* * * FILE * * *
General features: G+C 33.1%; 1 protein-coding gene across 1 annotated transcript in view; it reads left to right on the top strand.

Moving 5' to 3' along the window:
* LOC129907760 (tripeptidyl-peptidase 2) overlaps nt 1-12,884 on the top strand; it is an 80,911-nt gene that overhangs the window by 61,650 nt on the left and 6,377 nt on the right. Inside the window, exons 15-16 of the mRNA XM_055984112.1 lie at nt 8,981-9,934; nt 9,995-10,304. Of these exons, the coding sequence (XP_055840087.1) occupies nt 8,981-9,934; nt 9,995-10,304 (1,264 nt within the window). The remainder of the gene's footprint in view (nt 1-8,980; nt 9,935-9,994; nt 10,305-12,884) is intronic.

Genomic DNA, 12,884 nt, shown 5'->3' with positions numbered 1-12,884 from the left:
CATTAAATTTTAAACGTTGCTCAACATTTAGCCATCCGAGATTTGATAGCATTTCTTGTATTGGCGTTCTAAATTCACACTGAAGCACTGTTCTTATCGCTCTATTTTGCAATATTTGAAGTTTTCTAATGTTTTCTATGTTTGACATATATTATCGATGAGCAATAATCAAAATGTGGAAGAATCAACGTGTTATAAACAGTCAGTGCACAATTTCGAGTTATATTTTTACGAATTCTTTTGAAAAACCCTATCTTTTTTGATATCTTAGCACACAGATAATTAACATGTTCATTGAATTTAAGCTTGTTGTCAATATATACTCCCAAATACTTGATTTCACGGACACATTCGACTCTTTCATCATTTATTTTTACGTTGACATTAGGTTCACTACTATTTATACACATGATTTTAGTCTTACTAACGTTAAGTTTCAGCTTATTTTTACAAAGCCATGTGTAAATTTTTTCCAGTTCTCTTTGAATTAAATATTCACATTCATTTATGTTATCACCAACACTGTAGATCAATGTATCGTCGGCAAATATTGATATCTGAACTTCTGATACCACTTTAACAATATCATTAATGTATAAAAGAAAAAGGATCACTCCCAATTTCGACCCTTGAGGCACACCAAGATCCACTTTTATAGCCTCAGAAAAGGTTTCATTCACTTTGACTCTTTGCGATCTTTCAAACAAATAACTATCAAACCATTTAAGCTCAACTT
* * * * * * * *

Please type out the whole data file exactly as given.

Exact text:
General features: G+C 33.1%; 1 protein-coding gene across 1 annotated transcript in view; it reads left to right on the top strand.

Moving 5' to 3' along the window:
* LOC129907760 (tripeptidyl-peptidase 2) overlaps nt 1-12,884 on the top strand; it is an 80,911-nt gene that overhangs the window by 61,650 nt on the left and 6,377 nt on the right. Inside the window, exons 15-16 of the mRNA XM_055984112.1 lie at nt 8,981-9,934; nt 9,995-10,304. Of these exons, the coding sequence (XP_055840087.1) occupies nt 8,981-9,934; nt 9,995-10,304 (1,264 nt within the window). The remainder of the gene's footprint in view (nt 1-8,980; nt 9,935-9,994; nt 10,305-12,884) is intronic.

Genomic DNA, 12,884 nt, shown 5'->3' with positions numbered 1-12,884 from the left:
CATTAAATTTTAAACGTTGCTCAACATTTAGCCATCCGAGATTTGATAGCATTTCTTGTATTGGCGTTCTAAATTCACACTGAAGCACTGTTCTTATCGCTCTATTTTGCAATATTTGAAGTTTTCTAATGTTTTCTATGTTTGACATATATTATCGATGAGCAATAATCAAAATGTGGAAGAATCAACGTGTTATAAACAGTCAGTGCACAATTTCGAGTTATATTTTTACGAATTCTTTTGAAAAACCCTATCTTTTTTGATATCTTAGCACACAGATAATTAACATGTTCATTGAATTTAAGCTTGTTGTCAATATATACTCCCAAATACTTGATTTCACGGACACATTCGACTCTTTCATCATTTATTTTTACGTTGACATTAGGTTCACTACTATTTATACACATGATTTTAGTCTTACTAACGTTAAGTTTCAGCTTATTTTTACAAAGCCATGTGTAAATTTTTTCCAGTTCTCTTTGAATTAAATATTCACATTCATTTATGTTATCACCAACACTGTAGATCAATGTATCGTCGGCAAATATTGATATCTGAACTTCTGATACCACTTTAACAATATCATTAATGTATAAAAGAAAAAGGATCACTCCCAATTTCGACCCTTGAGGCACACCAAGATCCACTTTTATAGCCTCAGAAAAGGTTTCATTCACTTTGACTCTTTGCGATCTTTCAAACAAATAACTATCAAACCATTTAAGCTCAACTT